Last week the Multicultural Amsterdam Interest Group hopped on the metro and headed to the Bijlmermeer, otherwise known as the Bijlmer, for a tour focused on the role of religious institutions in the area. The Bijlmer is in the southeast of Amsterdam and known to be the most multicultural area of the city, with more than 150 nationalities. Upon arriving at the metro station our tour guide provided a quick historical overview of the area. The Bijlmer was built originally with the intention that middle class families could move out of the over-crowded city center to a more suburban style area: the Bijlmermeer. The Bijlmer was built with large high rise buildings in a condominium-style fashion, with several limited shopping areas. The trademark of the Bijlmer became the many underground parking garages and underground pedestrian and bike paths that were built, with raised streets for motor traffic. This two level approach to traffic (with slowing moving traffic underground) was designed to provide safer traffic patterns. However, our guide explained that this design left the Bijlmer feeling sparse and deserted so that most of the intended middle class families opted to remain living in the beautiful and bustling city center. With an increasing migrant population in the Netherlands, affordable social housing was also built in the Bijlmer and eventually it became an area where immigrants and lower classes lived. Resident’s lower incomes and social statuses eventually led to higher levels of crime in the area and for a time the Bijlmer was thought of as a place where most people did not want to live or visit. In recent years, urban renewal efforts including new shopping centers and improved housing have brought more socio-economic balance to the Bijlmer. In response to residents’ complaints about the traffic structure, the city got rid of many of the underground garages and walkways and lowered the roads and several new shopping centers have been built.
Our guide explained that the destruction of these underground garages was important to not when discussing the function of religious institutions in the Bijlmer. There were no pre-existing religious institutions (churches, mosques, synagogues) in the area as it was so recently developed, so new migrants and residents had to find other places to worship. With little or no money and in search of a dry place to worship, churches began to spring up in these barely used underground garages. With the many different nationalities that make up the BIjlmer, came different sects or branches of Christianity and Islam. We visited the Stichting Pentecost Revival Church, a Pentecostal church in the Bijlmer. Here we were granted a tour with one of the church elders who explained the role the church plays in the local community. Different sects hold services at the church both throughout the day and every day of the week! The elder explained that the church has played a very strong role in the community, especially when in regards to tackling youth problems. There are regular dialogues held at the church with police, city council members, and community members to address the high numbers of school dropouts and criminal activity. Many residents of the Bijlmer are grateful to have such new facilities, which we could better understand when we walked past a “garage church” during our tour. I think it took us all a minute to register the sign outside a big garage for another Pentecost church.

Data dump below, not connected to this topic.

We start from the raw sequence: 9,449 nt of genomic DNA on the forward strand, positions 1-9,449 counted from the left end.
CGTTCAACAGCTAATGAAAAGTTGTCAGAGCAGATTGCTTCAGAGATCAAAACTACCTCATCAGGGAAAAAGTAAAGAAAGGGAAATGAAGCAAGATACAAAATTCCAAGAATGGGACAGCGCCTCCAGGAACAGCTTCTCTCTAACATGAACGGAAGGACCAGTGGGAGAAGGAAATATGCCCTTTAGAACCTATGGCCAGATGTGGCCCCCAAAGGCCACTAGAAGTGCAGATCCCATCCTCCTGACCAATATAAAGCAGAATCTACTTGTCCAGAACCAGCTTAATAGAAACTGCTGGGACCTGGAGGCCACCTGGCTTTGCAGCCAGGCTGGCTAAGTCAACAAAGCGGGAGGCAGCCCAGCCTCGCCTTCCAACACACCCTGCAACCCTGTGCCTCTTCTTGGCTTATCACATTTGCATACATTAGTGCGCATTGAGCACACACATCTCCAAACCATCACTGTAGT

After leaving the church, we walked with our tour guide to see examples of the huge empty apartment complexes that are now finally being renovated and resold by housing corporations. We heard about the tragic accident from 1992 when an El Al airplane crashed into one of the apartment buildings, killing 43 known victims. Unfortunately the death toll of the “Bijlmerramp” or Bijlmer disaster as it is referred to, is most likely much higher as there were many illegal immigrants living in the building. We continued on walking through the neighbourhood until we came to the Djame Masdjied Taibah mosque that we would be visiting. Unfortunately we had not made an appointment to visit the mosque, but hoped to be able to quickly look around. However, the Chairman of the mosque came out to greet us and ushered us into the prayer room. We removed our shoes and the girls quickly threw their scarves over their heads as we walked into the large, light room. The Chairman, who is himself Pakistani, explained that the mosque was originally started by his father and has had to be expanded three times to accommodate all the people who pray there. We were worried about disturbing the people who were already praying, but the Chairman spoke loudly and clearly about the history of the mosque. Sitting on his heels, he explained that at this mosque many different nationalities pray. “I do not let politics come into this mosque. People from all around the world pray here. Politics is at the root of many problems in the Islamic world, when people fight for power. It has no place here.” Because so many different nationalities pray and live together this mosque is looked up to as an example for many others, he maintained: “there is no mosque like this in the Netherlands and not many like this in the world. The people who pray here all contribute money, but that’s it – there is no money from Saudi Arabia or Pakistan… this is our mosque.” After students asked several questions we thanked the Chairman and made our way outside. The very goal of the Multicultural Interest Group is to explore the many cultures and communities living in Amsterdam and to give students a chance to see areas of the city outside the city center. There is a strong contrast between the rich and historic city center where students live and the Bijlmer, where there is much more diversity and where religious institutions like the church and the mosque play a larger role in the community.